March 10, 2014

The idea of re-shoring has gained momentum across the globe from the U.S. to Europe and even China. There’s growing appeal to bring manufacturing home and in many cases, back to cities that have been vacated for decades. The economic benefits are clear—bringing jobs back to municipalities.

But there are also intrinsic reasons to manufacture right here rather than far away.  The product gets embedded with meaning associated with the locale, and there’s an appreciation and bond for the people behind products. There’s often a link to tradition and craft, and all these factors strengthen the consumer’s interest in the product and the brand.

Another benefit to going local is having a flexible manufacturing base that allows for agility and speed, which caters to consumers who are becoming more demanding of made-to-order, personalized products. While seeking the lowest cost used to be the primary goal, some companies are finding value in coming back home—benefiting their companies, their brands and their communities.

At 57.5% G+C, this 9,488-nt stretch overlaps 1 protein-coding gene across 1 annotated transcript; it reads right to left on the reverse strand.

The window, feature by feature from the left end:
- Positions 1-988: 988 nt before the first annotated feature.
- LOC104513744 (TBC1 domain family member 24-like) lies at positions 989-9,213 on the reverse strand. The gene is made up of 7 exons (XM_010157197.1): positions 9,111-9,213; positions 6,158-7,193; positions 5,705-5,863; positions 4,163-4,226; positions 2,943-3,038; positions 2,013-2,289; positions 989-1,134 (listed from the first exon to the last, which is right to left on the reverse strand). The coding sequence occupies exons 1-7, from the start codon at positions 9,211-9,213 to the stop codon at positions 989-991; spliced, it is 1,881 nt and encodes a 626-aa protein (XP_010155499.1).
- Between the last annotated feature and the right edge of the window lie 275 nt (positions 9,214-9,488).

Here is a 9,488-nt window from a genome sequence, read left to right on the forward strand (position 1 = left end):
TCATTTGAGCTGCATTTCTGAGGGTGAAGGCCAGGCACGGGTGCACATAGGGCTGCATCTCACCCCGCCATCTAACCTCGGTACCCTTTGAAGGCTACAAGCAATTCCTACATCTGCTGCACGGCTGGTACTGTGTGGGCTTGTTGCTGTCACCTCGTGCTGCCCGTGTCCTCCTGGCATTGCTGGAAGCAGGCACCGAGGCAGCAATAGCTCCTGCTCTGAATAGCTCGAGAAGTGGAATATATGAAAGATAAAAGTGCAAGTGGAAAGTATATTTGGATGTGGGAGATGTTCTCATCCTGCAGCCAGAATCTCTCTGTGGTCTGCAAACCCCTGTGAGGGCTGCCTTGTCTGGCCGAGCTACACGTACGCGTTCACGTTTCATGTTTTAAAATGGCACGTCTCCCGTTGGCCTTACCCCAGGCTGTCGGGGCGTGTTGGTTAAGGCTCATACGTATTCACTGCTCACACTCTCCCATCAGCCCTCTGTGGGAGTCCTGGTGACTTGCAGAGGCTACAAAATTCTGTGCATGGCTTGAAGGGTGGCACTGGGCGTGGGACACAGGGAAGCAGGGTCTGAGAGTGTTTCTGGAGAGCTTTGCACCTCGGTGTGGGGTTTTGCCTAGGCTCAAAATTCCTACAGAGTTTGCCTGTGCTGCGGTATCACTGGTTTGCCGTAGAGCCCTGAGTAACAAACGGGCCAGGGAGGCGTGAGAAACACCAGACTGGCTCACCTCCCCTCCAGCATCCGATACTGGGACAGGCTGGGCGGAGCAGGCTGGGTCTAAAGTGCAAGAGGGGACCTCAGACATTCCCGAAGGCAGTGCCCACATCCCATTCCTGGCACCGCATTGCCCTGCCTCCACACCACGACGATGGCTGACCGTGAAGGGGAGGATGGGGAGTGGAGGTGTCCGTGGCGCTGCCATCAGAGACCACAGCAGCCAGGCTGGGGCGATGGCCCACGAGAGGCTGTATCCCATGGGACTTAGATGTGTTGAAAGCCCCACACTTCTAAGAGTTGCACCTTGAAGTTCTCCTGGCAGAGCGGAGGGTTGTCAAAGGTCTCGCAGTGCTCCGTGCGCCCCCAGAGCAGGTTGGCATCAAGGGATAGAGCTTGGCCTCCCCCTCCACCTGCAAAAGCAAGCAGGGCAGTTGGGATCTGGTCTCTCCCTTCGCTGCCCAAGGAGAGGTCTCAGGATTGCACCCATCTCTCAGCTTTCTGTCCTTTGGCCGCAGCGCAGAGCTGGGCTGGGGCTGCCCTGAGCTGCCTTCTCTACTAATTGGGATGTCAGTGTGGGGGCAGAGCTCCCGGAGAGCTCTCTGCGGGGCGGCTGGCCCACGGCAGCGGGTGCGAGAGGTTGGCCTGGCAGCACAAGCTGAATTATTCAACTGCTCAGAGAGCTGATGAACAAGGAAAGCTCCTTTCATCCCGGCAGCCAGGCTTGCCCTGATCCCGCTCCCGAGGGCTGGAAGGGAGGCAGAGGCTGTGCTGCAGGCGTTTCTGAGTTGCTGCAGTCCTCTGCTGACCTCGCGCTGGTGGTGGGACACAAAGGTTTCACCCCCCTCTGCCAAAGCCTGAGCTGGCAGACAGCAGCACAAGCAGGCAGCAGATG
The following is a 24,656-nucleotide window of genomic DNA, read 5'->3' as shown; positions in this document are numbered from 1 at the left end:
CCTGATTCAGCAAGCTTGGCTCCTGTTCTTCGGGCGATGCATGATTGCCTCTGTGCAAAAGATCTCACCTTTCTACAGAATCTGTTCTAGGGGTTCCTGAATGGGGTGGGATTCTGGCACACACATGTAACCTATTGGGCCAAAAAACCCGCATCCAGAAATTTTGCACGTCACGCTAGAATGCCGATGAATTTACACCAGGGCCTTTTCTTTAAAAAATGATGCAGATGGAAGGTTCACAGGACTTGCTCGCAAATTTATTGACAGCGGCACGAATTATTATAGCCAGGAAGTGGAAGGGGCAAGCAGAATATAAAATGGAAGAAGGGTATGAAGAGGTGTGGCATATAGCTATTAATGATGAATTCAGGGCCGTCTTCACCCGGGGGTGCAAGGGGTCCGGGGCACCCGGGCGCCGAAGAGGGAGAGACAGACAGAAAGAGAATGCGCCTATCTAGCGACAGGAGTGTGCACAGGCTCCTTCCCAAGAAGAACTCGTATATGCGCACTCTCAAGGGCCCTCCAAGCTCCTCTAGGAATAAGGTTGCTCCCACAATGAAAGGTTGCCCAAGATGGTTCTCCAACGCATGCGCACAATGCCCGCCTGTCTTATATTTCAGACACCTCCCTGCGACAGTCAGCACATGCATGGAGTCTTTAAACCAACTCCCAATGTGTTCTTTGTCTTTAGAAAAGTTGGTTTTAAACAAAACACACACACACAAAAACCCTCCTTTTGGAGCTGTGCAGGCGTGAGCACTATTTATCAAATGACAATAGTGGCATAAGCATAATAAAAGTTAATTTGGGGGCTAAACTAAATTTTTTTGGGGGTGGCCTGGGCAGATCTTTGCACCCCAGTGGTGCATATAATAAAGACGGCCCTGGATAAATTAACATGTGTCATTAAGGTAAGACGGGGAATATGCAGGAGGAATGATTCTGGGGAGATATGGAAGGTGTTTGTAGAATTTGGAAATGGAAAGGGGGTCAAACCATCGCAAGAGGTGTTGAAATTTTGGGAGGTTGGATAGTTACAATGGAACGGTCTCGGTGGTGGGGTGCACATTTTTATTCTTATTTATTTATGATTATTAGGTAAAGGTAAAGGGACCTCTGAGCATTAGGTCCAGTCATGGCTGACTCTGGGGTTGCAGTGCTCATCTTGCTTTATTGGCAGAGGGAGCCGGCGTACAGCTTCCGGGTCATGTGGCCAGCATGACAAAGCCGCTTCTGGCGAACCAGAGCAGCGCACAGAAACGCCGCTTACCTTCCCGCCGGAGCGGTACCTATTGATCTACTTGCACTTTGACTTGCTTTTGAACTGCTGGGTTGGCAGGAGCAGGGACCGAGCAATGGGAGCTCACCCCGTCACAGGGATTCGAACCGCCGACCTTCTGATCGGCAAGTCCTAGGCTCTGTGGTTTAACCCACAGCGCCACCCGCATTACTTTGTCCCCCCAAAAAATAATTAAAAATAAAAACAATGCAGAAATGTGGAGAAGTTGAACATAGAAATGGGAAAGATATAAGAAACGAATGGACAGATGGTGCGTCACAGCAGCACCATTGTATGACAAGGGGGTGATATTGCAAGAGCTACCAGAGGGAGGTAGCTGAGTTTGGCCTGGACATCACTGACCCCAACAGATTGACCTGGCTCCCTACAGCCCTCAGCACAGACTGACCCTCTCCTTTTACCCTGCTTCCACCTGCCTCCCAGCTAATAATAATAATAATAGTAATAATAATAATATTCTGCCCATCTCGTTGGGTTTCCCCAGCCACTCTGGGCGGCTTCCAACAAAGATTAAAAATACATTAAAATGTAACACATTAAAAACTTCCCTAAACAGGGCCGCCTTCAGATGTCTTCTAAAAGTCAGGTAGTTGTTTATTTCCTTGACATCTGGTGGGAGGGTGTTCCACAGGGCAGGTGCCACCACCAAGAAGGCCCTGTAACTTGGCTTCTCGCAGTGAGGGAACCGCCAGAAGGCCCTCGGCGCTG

Manufacturing at home comes with both opportunities and challenges. While consumers claim they value and seek out “made at home” products, they can’t always justify the price point once they reach into their wallets. But a way to get around these objections is in proving its benefits, from reduced impact on the environment to greater personalization to better quality.

It can also mean taking a more holistic view to business, wanting to contribute to one’s local community and economy, recognizing that this view has long-term benefits one might not see in the here and now and can also have strong, lasting brand impact.

For more prediction for the new foundations that are paving the way and inspiring the latest innovation, marketing, branding and design trends to come, download SIGHTINGS – The Forecast Issue: The Age of Redefinition.